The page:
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Hammer shafts and tone quality!? (Read 6926 times)

Offline xvimbi

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Hammer shafts and tone quality!?
« on: June 21, 2004, 10:45:57 PM »
I have a very technical question, but it has direct implications for everyone who wants to achieve the highest level of piano playing...

A good pianist is able to modulate the tone quality of a note by how the key is depressed. That is, given the same loudness, one can achieve different qualities, such as "harsh", "soft", "round", etc.

I was wondering how this possibility is built into the piano and what technicians or piano manufacturers do to adjust the action to allow a reasonable range of tone control.

Some background: The loudness of a note depends solely on the velocity of the hammer when it strikes the strings. The tone (quality) depends on how the hammer actually interacts with the strings at the moment of contact. The argument is that the hammer shafts have some flexibility that contributes to the "flight" properties of the hammer. The flex in the shaft does not only affect the effective velocity at the moment the hammer strikes the strings, but also adds additional vibrations that will create a different range of overtones, or in other words, will create a different tone quality. The amount of flex in the hammer shaft depends on how the hammer is accelerated to reach its final velocity at the moment it leaves the jack. Depressing a key with a constant velocity a all the way down to the escapement level will generate one kind of tone quality, whereas continuously increasing the velocity from, say, a/3 to a, will result in a different amount of flex in the hammer shaft and therefore a different tone quality.

Can anybody explain to me how a technician can adjust the flex in the hammer shafts? Shape and weight of the hammer are two aspects, but what about the material of the shaft?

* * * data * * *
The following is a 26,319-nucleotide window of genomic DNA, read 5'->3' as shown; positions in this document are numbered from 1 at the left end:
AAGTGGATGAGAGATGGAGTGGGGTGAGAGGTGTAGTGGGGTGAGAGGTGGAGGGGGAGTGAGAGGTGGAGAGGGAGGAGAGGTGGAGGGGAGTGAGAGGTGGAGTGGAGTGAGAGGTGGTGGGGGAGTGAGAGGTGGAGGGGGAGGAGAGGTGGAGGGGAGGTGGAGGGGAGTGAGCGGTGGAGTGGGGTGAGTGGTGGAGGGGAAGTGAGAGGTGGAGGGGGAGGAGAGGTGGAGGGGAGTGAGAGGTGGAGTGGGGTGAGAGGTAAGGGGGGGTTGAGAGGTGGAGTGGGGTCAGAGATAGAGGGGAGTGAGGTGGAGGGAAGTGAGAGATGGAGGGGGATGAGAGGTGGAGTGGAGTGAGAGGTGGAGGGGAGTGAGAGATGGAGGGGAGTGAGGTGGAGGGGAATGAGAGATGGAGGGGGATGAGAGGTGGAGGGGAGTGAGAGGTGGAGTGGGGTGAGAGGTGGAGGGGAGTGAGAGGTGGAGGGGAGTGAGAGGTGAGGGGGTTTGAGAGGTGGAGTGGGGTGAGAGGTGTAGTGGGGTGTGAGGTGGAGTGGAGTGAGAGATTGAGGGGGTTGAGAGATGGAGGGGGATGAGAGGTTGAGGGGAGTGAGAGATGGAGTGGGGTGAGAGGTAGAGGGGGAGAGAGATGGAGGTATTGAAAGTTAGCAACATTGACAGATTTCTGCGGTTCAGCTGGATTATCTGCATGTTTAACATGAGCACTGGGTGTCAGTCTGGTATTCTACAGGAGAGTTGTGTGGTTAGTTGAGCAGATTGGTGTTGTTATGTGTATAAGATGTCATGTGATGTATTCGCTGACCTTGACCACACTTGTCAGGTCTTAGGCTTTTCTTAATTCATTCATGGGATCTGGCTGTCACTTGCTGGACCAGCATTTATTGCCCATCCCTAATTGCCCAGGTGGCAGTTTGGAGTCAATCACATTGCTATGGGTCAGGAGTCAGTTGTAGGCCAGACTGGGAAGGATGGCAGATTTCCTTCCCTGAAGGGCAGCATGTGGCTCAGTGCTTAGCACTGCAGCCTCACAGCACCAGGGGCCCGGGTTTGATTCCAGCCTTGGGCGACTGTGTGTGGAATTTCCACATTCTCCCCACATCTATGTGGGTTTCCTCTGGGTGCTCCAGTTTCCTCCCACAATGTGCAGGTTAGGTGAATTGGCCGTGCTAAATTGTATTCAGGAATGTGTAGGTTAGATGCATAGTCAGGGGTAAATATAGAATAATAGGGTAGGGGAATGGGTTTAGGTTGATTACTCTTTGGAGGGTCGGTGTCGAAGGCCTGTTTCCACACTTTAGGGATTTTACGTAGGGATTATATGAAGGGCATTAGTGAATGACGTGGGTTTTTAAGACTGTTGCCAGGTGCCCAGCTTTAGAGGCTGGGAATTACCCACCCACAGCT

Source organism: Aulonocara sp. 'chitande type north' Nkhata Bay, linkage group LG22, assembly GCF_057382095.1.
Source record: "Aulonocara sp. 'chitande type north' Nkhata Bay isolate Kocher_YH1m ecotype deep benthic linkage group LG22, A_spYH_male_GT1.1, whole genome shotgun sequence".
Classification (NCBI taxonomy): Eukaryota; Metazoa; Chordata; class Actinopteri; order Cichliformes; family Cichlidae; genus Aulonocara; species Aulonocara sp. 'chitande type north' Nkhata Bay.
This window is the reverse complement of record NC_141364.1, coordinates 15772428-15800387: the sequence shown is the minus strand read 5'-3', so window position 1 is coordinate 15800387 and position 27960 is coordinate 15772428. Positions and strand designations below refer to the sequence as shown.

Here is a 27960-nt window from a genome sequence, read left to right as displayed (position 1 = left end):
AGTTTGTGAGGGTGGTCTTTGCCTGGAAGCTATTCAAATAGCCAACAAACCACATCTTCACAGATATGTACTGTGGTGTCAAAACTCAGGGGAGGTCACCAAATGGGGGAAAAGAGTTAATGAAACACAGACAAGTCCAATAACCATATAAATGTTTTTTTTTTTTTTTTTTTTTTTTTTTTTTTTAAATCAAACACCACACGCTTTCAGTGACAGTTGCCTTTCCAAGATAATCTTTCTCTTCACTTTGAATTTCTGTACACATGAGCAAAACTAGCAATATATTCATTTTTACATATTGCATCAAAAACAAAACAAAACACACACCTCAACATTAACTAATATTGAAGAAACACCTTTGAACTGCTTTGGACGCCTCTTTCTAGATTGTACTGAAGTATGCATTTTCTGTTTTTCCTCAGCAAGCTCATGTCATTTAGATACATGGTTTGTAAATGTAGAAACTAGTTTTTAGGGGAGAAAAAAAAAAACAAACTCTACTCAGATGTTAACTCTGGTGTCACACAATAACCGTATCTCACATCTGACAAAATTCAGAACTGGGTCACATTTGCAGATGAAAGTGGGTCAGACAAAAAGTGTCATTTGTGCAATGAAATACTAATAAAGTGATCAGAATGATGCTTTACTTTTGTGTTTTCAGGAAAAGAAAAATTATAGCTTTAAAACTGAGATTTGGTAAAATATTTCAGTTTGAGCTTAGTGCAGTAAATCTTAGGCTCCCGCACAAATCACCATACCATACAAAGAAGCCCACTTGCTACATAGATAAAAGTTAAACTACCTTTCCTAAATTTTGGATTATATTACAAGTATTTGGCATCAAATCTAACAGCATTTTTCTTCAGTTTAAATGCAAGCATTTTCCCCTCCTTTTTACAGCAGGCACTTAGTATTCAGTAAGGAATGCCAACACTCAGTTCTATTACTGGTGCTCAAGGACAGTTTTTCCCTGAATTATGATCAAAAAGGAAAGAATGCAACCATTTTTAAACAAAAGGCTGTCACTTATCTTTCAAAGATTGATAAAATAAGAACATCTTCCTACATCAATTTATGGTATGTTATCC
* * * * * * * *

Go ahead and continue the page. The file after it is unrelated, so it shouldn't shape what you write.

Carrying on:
Offline faulty_damper

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Re: Hammer shafts and tone quality!?
«Reply #1 on: June 22, 2004, 04:46:11 AM »
Actually, you are forgetting the most important part that has more to do with tone quality and that is the actual stricking object, the felt on the hammer.  That has more to do with sound quality than anything else.  You sort of glossed over it but new pianos usually have a nicer overall tone than used ones because the felt/wool compresses after lots of use.

Part of piano maintenance is voicing which the techy does to even out the tone or to voice it to the proper voice level.  I need a proper voicing but would rather do it myself.

My piano was "harsh" because the hammers were compressed at the point of impact.  But I softened it a bit using some very ghetto, but effective, methods.  It now has a nicer, more gentle tone to it and it sounds nicer.

Offline xvimbi

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Re: Hammer shafts and tone quality!?
«Reply #2 on: June 22, 2004, 04:58:14 AM »
Quote
Actually, you are forgetting the most important part that has more to do with tone quality and that is the actual stricking object, the felt on the hammer.  That has more to do with sound quality than anything else.  You sort of glossed over it but new pianos usually have a nicer overall tone than used ones because the felt/wool compresses after lots of use.

Part of piano maintenance is voicing which the techy does to even out the tone or to voice it to the proper voice level.  I need a proper voicing but would rather do it myself.

My piano was "harsh" because the hammers were compressed at the point of impact.  But I softened it a bit using some very ghetto, but effective, methods.  It now has a nicer, more gentle tone to it and it sounds nicer.

This misses the point. No question the felt is important to the overall tone quality of a piano, but this is not something a pianist can affect during playing. I am referring to the modulation of tone quality depending on how one depresses the key.

Offline faulty_damper

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Re: Hammer shafts and tone quality!?
«Reply #3 on: June 22, 2004, 05:18:05 AM »
I don't know.  I don't think a "harsh" piano can every be "sweet" no matter how you play it.  I've never played on a piano that had multiple tone qualities.  All of them had just one quality no matter how I pressed the keys whether it be fast or slow.

Offline xvimbi

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Re: Hammer shafts and tone quality!?
«Reply #4 on: June 22, 2004, 06:16:15 AM »
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I don't know.  I don't think a "harsh" piano can every be "sweet" no matter how you play it.  I've never played on a piano that had multiple tone qualities.  All of them had just one quality no matter how I pressed the keys whether it be fast or slow.

The differences are subtle but clearly audible. However, only in good, high-quality pianos will this type of tone modulation be perceptible. Mastering it is absolutely necessary to play at the highest level. It is the reason why leaning into the keys, i.e. using a  lot of arm weight, will generate a different tone quality compared to leaning backwards with the torso and using mostly the fingers. The latter will sound harsh compared to the former, although the loudness might be the same.